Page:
Texas Monthly offers a cookbook as varied as the state’s cuisine.

The way we eat, and how it has changed over the years, has been a big part of Texas Monthly’s Lone Star State coverage over the past 50 years. The magazine’s latest project on the diversity of Texas food is The Big Texas Cookbook: Food That Defines the Lone Star State, a collection of 100 new and old recipes, as well as essays by the magazine’s past and current contributors.

Texas Monthly food magazine editor Courtney Bond and longtime food critic Pat Sharp told the Texas Standard that the cookbook honors Texas food traditions as well as new dishes created by those who migrated here. Listen to the interview above or read the transcript below.

This transcript has been lightly edited for clarity:

Texas Standard: The Big Texas Cookbook includes 100 recipes. I think it’s pretty hard to boil it all down to represent all the cuisines and traditions that you have to cover here in Texas. Have you set any guidelines for yourself to help you choose which cuisines or categories to include?

Courtney Bond: I will say that it was very hard and I feel like we have barely touched the surface as you can imagine. We knew we had to make classics: fried chicken steak, King Ranch casserole, chili and so on. Sure, we have entire chapters dedicated to BBQ and Tex-Mex, but we also wanted to include more modern takes on what we consider to be our main courses. We have Laotian Texas Chili and Haitian Jumu Soup from Johnny Rhodes in Houston. We just wanted to give people what they want, which is, of course, classic dishes, as well as introduce them to some new things that they may not have tried before.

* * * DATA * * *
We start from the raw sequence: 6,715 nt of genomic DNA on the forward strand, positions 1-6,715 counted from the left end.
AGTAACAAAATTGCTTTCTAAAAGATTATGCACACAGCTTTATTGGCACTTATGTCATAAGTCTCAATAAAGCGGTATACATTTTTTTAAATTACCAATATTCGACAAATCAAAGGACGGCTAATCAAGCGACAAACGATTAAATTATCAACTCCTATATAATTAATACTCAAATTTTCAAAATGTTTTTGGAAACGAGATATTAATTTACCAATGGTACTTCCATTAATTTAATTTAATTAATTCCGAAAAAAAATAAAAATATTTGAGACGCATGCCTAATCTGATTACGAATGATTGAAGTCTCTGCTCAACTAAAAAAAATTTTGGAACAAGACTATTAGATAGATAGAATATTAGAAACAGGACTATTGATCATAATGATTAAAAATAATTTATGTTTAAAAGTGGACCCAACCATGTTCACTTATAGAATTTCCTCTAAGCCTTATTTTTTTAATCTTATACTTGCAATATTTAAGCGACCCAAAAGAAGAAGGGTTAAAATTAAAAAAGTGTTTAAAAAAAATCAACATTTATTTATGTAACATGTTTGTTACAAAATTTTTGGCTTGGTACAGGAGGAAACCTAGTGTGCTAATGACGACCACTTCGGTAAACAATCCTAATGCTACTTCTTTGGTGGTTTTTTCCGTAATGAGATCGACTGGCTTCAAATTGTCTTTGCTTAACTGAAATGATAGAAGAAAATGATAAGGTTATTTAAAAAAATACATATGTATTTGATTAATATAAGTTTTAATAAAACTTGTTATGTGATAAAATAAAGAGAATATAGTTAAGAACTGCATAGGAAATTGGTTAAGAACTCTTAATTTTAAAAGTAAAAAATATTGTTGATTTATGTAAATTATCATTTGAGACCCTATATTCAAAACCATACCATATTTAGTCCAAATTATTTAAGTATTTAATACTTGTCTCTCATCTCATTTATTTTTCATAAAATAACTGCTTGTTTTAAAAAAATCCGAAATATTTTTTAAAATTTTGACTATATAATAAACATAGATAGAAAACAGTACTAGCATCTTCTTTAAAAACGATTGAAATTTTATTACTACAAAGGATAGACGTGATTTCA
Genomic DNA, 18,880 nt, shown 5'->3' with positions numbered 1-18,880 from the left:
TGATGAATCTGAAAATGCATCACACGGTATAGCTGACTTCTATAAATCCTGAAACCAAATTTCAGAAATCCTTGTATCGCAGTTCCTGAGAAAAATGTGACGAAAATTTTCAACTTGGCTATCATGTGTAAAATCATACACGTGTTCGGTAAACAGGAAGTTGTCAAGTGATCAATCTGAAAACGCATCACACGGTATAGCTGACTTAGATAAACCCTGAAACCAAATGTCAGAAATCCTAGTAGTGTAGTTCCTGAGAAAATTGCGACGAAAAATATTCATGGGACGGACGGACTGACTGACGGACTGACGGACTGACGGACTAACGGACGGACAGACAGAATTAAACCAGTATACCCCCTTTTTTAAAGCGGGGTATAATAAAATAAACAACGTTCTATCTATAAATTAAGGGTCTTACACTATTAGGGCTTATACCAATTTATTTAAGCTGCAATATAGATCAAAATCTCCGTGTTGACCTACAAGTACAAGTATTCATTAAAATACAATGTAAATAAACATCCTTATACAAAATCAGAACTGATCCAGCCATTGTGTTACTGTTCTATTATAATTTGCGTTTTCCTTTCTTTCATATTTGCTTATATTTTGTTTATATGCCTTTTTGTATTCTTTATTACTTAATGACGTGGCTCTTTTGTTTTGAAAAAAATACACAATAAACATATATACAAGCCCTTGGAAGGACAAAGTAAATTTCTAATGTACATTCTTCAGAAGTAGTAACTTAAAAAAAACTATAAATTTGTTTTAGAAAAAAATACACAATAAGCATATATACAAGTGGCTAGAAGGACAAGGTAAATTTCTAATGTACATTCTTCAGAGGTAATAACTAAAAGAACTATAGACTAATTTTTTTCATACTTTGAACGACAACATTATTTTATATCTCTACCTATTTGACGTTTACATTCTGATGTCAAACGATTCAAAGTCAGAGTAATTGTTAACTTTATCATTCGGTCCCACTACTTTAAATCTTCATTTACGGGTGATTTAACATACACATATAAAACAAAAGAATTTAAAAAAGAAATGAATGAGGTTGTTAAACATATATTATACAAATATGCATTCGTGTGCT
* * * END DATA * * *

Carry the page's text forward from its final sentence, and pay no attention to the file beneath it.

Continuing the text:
When you talk about Texas cuisine, it has a lot to do with the state’s climate – what grows and thrives here, right? Can you talk about a couple of dishes that you think are especially Texan? And what does it mean to be a Texas dish?

Pat Sharp: Well, I think the first thing I want to mention is the pecan, because, of course, it’s our state’s nut. And we have walnut pie. We have hazelnut pralines. We have Texas pecan pie on top. So I think we’ve covered this issue quite well. And since pecans grow so widely throughout the state, I think many people will find these recipes appealing.

And another one that comes to mind is pigeons, because pigeon season is very important at this time of the year when there are many hunters in Texas. And we have a great recipe for those jalapenos that hunters love to cook.

I’m so proud of myself that I resisted the temptation to make jokes about the state psycho.

CB: This gives me the opportunity to quote one of my favorite lines from the cookbook, written by our writer Emily McCallar, who says that this is the only nut that Texas grows commercially, other than our politicians.

Frito kolaches from The Big Texas Cookbook.
Jody Horton / Texas Monthly

Let’s go to chili. Once I was at a picnic among friends, and a real argument broke out when one of them started talking about beans in chili. And I know that every native Texan seems to have an opinion on this, in general, that beans in chili are a big no-no. But this particular friend said that chili beans are hot dog condiment. This really provoked a real discussion about the campfire. So I’m curious, do any of you understand why chili is such a lightning rod?

PS: I looked back because I was curious if I could figure out how it all started. And somewhere on the Internet, I came across a comment that meant a lot to me, and it was from a person who participated in many chili contests. And he said that the rule of the chili contest is that they don’t want anything that could detract from the skill that the contestant shows when cooking meat. In other words, they don’t want beans to distract you. They don’t want tomatoes diluting it with water or changing the taste. And I think maybe that’s one of the reasons why it’s become such a hot spot and people are so adamant about it. Courtney, do you have any ideas?